According to Lippman, the Russian manicure has surged in popularity because of its longevity. "While your traditional or gel manicure can last up to two weeks, Russian manicures can last up to four weeks [using] gel polish before a touch-up or new manicure is needed,” says Lippman. “Many people love that they don’t have to head back to the salon for about a month.“
How Much Does a Russian Manicure Cost?
The cost of a Russian manicure can range from $80 to $250, which Choi points out is pricier than other manicures. The price varies on the nail technician’s expertise, length of your nails, salon location and equipment used.
Is a Russian Manicure Safe?
It’s a bit tricky to say. The Russian manicure can be safe if done properly—as in, by a trained professional with many years of experience performing the service and who understands the potential risks. “Due to the very precise technique and tools used, it’s best to get this type of manicure done by a professional to prevent any mishaps, damage to your nails and/or infection,” says Lippman.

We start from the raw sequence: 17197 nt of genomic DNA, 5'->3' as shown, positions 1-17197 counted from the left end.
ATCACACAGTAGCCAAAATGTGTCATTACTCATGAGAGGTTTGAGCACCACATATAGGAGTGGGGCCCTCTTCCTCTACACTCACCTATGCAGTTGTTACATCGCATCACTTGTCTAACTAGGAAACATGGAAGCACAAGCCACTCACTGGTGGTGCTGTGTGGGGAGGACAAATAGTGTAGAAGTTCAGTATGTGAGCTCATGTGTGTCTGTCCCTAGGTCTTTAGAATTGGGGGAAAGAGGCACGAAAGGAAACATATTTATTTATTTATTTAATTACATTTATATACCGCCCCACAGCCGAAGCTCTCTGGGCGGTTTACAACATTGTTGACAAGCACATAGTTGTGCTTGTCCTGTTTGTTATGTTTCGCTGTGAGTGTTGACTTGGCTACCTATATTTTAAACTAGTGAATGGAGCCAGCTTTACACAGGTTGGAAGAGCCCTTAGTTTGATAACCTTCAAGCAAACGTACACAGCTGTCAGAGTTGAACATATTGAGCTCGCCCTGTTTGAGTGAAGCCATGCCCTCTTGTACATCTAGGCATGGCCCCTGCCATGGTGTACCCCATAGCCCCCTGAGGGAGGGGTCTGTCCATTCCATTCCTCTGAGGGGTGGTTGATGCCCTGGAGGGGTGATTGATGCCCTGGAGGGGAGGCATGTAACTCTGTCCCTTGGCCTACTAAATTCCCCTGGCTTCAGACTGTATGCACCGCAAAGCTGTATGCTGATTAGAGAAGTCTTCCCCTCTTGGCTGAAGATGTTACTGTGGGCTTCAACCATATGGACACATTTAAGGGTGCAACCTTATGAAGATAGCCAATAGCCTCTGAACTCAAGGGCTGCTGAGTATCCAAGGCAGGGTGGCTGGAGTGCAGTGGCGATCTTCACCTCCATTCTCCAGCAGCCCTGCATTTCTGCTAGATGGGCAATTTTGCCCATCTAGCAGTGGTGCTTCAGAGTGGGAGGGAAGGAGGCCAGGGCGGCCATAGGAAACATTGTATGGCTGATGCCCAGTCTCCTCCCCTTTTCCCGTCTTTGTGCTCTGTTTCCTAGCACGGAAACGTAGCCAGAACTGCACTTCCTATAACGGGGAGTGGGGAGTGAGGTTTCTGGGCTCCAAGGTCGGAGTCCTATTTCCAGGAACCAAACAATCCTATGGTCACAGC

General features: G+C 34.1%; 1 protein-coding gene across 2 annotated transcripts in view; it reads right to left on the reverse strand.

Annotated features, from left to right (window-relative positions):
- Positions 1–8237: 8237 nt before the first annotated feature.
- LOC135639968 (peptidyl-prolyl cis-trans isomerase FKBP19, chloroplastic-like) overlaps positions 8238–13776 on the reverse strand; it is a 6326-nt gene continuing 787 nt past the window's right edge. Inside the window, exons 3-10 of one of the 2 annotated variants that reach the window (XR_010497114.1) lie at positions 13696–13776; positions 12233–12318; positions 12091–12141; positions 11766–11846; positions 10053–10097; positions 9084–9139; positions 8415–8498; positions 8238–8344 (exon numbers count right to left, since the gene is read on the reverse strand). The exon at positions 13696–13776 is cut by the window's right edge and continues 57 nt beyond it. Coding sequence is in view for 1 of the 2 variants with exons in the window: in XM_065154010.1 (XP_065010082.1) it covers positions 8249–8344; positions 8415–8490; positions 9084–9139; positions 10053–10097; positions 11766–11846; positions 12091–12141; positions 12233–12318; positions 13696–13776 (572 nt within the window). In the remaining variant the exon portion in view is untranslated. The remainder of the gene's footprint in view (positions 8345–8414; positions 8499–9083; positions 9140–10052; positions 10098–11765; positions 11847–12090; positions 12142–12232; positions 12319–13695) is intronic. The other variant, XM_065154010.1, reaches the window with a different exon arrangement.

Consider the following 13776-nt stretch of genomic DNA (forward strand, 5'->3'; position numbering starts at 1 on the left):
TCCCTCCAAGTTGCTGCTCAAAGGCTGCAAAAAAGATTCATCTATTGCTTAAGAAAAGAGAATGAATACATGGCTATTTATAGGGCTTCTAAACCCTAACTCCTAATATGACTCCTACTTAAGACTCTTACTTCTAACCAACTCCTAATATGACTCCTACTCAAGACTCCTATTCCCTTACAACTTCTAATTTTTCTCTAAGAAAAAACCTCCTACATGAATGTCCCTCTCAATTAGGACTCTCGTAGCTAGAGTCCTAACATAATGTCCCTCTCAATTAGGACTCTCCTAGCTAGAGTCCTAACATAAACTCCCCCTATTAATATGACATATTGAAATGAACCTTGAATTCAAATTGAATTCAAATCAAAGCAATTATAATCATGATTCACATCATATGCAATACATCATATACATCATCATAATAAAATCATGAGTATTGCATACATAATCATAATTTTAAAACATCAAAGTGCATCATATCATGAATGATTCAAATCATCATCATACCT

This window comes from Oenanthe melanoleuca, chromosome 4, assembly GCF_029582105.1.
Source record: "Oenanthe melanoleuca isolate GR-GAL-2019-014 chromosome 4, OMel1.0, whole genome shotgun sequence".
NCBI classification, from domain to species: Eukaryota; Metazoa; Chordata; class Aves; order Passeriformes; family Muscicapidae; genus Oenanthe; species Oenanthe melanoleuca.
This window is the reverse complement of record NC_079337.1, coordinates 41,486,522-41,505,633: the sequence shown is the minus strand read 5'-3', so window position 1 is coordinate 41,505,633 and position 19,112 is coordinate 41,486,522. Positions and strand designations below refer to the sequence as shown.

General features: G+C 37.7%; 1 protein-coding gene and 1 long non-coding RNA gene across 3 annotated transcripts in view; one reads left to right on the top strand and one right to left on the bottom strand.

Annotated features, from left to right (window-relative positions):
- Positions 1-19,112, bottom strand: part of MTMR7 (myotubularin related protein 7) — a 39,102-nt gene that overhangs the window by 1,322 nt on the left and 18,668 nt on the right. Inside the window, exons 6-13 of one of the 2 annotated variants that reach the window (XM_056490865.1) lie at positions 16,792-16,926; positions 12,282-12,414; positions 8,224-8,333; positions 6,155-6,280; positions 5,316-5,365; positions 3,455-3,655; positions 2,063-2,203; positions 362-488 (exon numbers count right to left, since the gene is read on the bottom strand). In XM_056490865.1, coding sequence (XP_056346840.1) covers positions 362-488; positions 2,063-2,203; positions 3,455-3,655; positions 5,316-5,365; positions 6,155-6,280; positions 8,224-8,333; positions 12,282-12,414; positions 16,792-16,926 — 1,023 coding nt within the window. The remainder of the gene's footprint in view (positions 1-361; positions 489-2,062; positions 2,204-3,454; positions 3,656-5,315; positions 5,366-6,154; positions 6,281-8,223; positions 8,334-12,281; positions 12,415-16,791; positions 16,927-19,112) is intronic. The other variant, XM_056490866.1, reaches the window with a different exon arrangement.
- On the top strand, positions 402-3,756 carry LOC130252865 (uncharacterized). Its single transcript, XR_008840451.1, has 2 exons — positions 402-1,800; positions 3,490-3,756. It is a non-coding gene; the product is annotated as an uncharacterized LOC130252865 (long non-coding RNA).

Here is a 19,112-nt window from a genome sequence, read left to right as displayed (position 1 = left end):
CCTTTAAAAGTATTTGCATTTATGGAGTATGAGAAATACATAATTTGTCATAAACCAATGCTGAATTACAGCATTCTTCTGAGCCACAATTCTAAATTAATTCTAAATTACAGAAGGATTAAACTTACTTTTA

Once you find a spot that offers Russian manicures, do research on the nail technician and make sure they have the skills (and sterilized equipment) to get the job done. If you have thin or damaged nails, Choi recommends skipping this service altogether, as “the use of an electric file can potentially worsen existing fragility or damage.” She cautions that filing down your nail beds and trimming your cuticles is a recipe for irritation, infection and inflammation.
In conclusion, if you really want to try out the Russian manicure and you don’t have weak or damaged nails, just make sure you do your research and go to a reputable salon for it. Also, don’t forget to implement a hydrating nail care routine (using cuticle oil and hand cream) to prep for your appointment. You’ll thank us later.